For a book that’s supposed to have everything, the Bible is weak on public policy, and usually wrong. For example, the most sophisticated Old Testament discussion of policy occurs when Joseph is the vizier of Egypt during a seven-year famine: He forces starving farmers to give up their land and livestock in exchange for emergency grain from Pharaoh’s warehouses, thus turning freeholders into sharecroppers. It may be God’s will, but it’s terrible economics and worse public policy.
The story of Noah completely ignores policy questions: It’s essentially silent on why God decides to annihilate us, blaming it vaguely on our “corruption.” So I can’t blame director Darren Aronofsky for confecting a public policy tract for his own adaptation of the Biblical epic Noah—making something out of nothing is, after all, a staple of Genesis. But I do blame him for the mess he made of it. (Warning: There are very mild spoilers in what follows.)
I should say: I loved Noah. Despite its awkward special effects, humorlessness, and oddly unimpressive animal and flood scenes, Noah walloped me. It’s a beautiful, wrenching little family film hidden inside a CGI monster. But undergirding the movie is a vile message condemning both humanity and civilization.
Like the last Noah’s Ark movie, this Noah tells a straightforward environmental parable. Expelled from Eden, mankind has gutted and burned creation, chopping down every tree, butchering every beast, and crowding itself into black, sooty cities. Alas for mankind, the heavenly think tank only has one idea for addressing the issue: start over, with a lot fewer of us—like, half a dozen, preferably vegetarians.
Aronofsky’s message to us moderns is clear: We, too, have corrupted our world, just as the antediluvian humans (save Noah) did theirs. But the director’s public policy chops are scarcely more nuanced than Yahweh’s. He ends up condemning progress of all kinds. The movie pits Noah and his family against all the other humans of the world, led by the king Tubal-Cain. Noah and his family are rural gatherers, living gently off the fruit of the land. Tubal-Cain, by contrast, is a machine-maker and warlord who has strip-mined and clear-cut forests to build his cities. The Noah family is constantly moving further and further away from these cities, off the grid, to be alone. Repeatedly, Noah inveighs against mankind’s conurbations, and Aronofsky depicts their inhabitants as dark and Satanic, lawless and wanton. In these cities, every group is a mob, every encounter is a rape or murder.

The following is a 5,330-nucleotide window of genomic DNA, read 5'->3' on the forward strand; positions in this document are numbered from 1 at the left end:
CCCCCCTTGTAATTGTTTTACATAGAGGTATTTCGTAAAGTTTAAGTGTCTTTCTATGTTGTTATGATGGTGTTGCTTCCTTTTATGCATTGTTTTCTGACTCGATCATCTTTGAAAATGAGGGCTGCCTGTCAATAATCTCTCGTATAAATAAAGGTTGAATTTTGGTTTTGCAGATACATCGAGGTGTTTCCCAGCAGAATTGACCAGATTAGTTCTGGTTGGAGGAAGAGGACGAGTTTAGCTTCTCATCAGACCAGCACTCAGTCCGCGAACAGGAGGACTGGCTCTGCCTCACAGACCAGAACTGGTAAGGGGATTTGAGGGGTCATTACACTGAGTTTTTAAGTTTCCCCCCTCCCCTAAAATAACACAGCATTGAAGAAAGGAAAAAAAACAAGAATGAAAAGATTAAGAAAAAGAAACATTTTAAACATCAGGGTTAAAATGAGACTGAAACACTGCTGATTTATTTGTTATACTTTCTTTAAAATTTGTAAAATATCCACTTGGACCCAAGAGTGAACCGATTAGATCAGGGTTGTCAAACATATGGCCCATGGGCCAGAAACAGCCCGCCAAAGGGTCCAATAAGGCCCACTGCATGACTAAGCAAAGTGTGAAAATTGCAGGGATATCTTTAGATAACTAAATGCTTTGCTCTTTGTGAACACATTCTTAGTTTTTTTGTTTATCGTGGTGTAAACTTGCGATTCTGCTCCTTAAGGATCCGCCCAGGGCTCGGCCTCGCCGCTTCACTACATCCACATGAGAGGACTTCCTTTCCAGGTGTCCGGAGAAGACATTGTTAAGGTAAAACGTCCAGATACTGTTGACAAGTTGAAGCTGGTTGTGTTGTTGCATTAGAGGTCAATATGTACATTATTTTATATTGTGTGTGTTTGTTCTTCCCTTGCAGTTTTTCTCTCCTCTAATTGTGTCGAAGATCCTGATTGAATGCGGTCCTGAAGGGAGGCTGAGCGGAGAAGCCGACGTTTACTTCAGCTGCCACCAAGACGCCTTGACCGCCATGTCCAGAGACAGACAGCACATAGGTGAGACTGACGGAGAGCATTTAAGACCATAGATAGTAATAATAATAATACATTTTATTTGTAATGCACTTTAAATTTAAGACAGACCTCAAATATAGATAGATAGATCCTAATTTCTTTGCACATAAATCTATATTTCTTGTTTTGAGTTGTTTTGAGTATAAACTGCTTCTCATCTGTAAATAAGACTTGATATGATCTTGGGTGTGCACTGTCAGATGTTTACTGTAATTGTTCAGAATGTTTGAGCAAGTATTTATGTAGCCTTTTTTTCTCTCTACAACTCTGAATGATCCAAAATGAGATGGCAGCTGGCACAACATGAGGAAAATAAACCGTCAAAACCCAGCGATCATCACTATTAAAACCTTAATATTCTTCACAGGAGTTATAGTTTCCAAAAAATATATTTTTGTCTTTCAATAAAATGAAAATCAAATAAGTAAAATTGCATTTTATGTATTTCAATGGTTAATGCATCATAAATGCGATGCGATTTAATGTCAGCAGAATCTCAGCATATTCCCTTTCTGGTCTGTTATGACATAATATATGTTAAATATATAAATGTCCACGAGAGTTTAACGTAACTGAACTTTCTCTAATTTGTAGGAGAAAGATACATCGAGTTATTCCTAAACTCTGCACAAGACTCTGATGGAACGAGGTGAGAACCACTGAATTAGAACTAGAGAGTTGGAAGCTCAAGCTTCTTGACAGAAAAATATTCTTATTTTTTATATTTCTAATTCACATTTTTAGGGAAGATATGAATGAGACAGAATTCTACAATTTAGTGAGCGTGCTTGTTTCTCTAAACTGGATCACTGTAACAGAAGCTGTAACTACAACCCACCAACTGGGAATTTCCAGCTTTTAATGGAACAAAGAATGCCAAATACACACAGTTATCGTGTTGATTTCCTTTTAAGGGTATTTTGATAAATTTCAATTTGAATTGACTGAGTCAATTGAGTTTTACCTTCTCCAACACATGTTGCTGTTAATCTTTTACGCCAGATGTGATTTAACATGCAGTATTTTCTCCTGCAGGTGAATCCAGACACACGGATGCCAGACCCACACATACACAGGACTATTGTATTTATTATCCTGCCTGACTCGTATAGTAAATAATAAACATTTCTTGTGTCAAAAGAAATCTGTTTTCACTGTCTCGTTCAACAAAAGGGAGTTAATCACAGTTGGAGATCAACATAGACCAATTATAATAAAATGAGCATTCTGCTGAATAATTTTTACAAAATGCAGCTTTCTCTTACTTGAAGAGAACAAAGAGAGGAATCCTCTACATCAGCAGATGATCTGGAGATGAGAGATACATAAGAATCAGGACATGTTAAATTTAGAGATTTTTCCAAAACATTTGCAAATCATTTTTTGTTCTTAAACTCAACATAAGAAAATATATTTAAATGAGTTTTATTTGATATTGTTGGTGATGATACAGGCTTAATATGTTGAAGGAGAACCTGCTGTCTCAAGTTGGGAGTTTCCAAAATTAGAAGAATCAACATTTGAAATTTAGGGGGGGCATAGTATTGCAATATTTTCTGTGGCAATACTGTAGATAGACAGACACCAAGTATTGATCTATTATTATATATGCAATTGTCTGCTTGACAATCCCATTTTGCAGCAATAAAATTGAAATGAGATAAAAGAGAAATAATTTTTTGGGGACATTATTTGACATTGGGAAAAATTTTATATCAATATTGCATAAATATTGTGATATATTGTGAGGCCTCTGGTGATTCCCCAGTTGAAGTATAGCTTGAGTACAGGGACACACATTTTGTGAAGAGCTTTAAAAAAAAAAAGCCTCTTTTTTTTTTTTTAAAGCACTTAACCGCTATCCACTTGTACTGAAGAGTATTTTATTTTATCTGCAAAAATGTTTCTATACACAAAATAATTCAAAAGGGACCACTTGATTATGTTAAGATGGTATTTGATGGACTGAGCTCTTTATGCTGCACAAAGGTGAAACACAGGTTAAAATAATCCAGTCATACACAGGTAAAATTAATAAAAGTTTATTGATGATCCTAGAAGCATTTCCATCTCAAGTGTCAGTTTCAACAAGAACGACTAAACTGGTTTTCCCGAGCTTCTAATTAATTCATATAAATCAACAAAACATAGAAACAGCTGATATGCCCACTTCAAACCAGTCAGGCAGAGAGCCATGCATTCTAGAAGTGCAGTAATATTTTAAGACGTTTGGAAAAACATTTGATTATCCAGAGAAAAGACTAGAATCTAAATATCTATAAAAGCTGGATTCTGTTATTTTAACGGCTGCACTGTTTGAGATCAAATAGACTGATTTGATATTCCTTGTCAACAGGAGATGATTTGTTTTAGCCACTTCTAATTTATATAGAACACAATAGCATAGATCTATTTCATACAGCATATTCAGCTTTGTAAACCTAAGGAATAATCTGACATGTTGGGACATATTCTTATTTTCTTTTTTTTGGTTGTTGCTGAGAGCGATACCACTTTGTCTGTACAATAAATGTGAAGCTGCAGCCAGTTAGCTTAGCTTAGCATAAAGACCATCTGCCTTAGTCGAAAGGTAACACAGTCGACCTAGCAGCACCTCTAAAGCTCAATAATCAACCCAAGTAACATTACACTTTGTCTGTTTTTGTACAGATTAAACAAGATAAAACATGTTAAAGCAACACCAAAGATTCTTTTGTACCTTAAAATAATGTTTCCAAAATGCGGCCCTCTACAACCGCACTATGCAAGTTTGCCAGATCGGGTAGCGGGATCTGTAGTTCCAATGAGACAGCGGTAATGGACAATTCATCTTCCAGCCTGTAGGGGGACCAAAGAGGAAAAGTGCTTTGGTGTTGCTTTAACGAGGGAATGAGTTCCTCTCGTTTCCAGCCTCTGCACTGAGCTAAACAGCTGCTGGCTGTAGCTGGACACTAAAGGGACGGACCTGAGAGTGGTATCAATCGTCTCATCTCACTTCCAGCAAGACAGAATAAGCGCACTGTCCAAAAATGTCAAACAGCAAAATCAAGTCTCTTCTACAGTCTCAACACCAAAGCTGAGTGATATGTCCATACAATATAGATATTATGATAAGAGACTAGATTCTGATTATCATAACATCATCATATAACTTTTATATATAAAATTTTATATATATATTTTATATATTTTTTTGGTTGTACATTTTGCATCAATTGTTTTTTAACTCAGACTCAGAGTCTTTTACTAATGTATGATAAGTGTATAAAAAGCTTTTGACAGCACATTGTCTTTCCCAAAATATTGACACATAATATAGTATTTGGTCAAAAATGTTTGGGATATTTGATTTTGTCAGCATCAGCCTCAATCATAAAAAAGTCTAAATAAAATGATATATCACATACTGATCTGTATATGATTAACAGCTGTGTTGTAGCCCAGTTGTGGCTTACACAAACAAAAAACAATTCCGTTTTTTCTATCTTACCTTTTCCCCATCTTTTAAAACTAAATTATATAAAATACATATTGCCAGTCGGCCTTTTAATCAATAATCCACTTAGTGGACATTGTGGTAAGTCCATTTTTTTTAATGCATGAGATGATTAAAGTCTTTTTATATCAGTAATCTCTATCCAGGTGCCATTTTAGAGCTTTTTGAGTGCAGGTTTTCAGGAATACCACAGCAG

It’s a strangely anti-human view of humanity, wherein mankind’s inherent desire to tame his surroundings and to build communities is painted as evil. Noah even scoffs at the very idea of labor. Tubal-Cain and his people mine, smelt, and hunt, to build towers and forge weapons. Their machine labor is contrasted unfavorably with the pastoral Noahites, who rely on a magical forest to supply trees for the ark. Noah hardly even “builds” the ark. He enlists a dozen 50-foot tall, six-armed angels made of rock (don’t ask) to do all the heavy lifting.
In its nostalgic, unsophisticated view of the world and our place in it, Noah collaborates in the fantasy of certain parts of the environmental movement, which believe that Earth would be healed if there were fewer of us, living further apart from each other. Yet Aronofsky has it upside down. Cities are ecologically kinder than other forms of human habitation. They foster communities and human connections, they enable the advancement of science and the creation of great art. Cities reduce population growth, raise living standards, increase life expectancy, and enhance human freedom. (See this for a great summary of why.)
A world of glowering, friendless farmers living miles and miles from one another? That may work well for a while. But if you really want us to go forth and multiply, God, we’re going to need a better plan—or you’re just going to have to start all over again, again.